MoMA’s exhibition Small Scale, Big Change exposes the fallacy of opposing architecture’s autonomy to its social engagement.

Over the past twelve years, our office has been working with non-governmental organizations (NGOs) in rural Lebanon, designing projects related to social and economic development. After the 1975-1990 wars, many relief-based NGOs have shifted their attention to development. Read more

October 26, 2010  |  An Auteurist History of Film
The Films of Robert Flaherty and John Grierson

Man of Aran. 1934. Great Britain. Directed by Robert Flaherty

Man of Aran. 1934. Great Britain. Directed by Robert Flaherty

These notes accompany the Robert Flaherty and John Grierson Program on October 27, 28, and 29 in Theater 3.

Robert Flaherty (1884–1951) is credited with being the father of the documentary. There had, of course, been “actuality” films from the very beginning of cinema; the Lumiere brothers sent film crews around the world to bring the wonders of the planet to audiences long before jets made it possible for large numbers of people to travel to exotic or remote locales. Read more

October 25, 2010  |  MoMA PS1
Art and Fashion Team Up for MOVE! at MoMA PS1

Artist Olaf Breuning and designer Cynthia Rowley have teamed up to create a new body of work. In Olaf’s case, it’s a series of photos, and for Cynthia, it’s a new collection. What you get to watch in this video is girls getting cans of paint dumped on them! And it happens forty-eight times.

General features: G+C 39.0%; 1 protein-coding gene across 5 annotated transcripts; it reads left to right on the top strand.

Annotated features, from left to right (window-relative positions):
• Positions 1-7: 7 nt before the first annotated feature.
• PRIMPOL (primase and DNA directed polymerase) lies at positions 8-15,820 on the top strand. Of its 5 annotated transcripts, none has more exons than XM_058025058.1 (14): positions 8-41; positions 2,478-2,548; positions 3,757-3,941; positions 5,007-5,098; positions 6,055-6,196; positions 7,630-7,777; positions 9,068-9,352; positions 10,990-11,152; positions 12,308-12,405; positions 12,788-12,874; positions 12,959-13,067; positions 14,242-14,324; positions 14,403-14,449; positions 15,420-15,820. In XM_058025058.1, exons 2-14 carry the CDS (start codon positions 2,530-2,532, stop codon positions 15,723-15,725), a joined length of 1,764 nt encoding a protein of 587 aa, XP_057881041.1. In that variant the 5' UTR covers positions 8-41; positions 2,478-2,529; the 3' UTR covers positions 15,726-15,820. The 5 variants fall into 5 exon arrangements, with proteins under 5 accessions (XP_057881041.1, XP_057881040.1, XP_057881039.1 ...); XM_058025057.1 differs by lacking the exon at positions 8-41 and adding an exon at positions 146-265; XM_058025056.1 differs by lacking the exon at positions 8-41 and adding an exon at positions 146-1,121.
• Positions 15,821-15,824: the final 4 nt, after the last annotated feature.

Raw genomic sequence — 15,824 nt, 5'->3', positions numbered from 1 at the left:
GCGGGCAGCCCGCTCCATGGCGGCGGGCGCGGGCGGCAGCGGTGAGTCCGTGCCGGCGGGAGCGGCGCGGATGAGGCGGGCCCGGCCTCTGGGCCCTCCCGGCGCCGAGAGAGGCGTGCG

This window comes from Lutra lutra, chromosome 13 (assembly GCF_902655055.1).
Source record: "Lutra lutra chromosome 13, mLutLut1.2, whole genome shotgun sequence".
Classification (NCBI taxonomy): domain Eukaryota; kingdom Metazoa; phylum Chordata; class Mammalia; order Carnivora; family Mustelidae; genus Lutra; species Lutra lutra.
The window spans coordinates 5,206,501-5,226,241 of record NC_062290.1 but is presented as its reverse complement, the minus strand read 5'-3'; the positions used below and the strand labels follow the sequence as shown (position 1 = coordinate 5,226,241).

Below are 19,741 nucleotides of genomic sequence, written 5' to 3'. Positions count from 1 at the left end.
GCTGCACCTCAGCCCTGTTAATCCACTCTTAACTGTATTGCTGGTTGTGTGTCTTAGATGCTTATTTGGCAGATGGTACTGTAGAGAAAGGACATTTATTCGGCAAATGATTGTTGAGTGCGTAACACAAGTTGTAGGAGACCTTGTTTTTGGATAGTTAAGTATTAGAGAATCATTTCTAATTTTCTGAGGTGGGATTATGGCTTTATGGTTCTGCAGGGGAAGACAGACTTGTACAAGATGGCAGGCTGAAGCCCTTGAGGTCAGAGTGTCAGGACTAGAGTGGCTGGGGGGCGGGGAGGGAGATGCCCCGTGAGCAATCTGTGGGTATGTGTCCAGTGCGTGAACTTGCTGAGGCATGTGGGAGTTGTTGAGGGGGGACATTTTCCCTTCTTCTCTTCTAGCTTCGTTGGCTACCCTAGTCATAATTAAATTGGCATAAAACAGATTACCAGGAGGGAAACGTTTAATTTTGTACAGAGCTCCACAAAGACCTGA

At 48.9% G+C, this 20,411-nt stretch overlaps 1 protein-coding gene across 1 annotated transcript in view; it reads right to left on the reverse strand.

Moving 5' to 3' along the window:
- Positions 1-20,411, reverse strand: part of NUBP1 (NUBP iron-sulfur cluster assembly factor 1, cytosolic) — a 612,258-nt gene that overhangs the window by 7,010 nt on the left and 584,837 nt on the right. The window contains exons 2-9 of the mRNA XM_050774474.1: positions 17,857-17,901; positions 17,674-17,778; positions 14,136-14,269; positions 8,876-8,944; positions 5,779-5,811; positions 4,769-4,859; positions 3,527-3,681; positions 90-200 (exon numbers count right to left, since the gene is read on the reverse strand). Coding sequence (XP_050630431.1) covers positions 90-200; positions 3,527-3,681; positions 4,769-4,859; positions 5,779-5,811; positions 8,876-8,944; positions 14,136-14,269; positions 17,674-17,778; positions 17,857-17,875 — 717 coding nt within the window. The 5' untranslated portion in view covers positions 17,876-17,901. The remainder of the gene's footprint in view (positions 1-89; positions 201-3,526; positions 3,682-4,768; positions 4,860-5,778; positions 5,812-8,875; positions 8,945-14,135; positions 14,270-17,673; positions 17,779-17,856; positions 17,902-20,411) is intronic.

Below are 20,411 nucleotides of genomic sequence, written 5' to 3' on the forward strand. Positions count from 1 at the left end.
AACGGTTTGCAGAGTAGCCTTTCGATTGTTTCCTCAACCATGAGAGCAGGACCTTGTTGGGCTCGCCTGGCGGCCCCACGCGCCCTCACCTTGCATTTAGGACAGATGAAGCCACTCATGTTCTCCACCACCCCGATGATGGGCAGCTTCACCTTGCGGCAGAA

If you’re curious to see more, join us at MoMA PS1 for MOVE! this Saturday, October 30, and Sunday, October 31, from noon to 6:00 p.m. This two-day art and fashion explosion will be taking over all three floors of MoMA PS1’s Long Island City hub. Read more

October 22, 2010  |  Do You Know Your MoMA?
Do You Know Your MoMA? 10/22/2010

How well do you know your MoMA? If you think you can identify the artist and title of each of these works—all currently on view in the Museum’s fourth floor Painting & Sculpture galleries—please submit your answers by leaving a comment on this post. We’ll provide the answers—along with some information about each work—in two weeks (on Friday, November 5), along with the next Do You Know Your MoMA? challenge.


October 20, 2010  |  Collection & Exhibitions, Counter Space
Mystery Solved: Counter Space Film Stills Identified!

Many thanks to the Counter Space fans who contributed over the past few weeks to our Mystery Film Still Contest. We were thrilled by the speed and enthusiasm of your responses! Now we are happy to announce—and sincerely congratulate—the winner, Richard Finegan of Framingham, MA, who identified ALL of the film stills. Read more

October 19, 2010  |  An Auteurist History of Film
The Films of Jean Vigo

Zero for Conduct. 1933. France. Directed, produced, written, and edited by Jean Vigo

Zero for Conduct. 1933. France. Directed, produced, written, and edited by Jean Vigo

These notes accompany the Jean Vigo Program on October 20, 21, and 22 in Theater 3.

October 5, 1934, the day Jean Vigo succumbed to tuberculosis and leukemia at twenty-nine years and six-months of age, may have been the most tragic day in film history (perhaps rivaled only by March 11, 1931, the day F. W. Murnau died in an auto accident). Vigo was the son of a fugitive anarchist and the father of one child, three short films, and one feature. Read more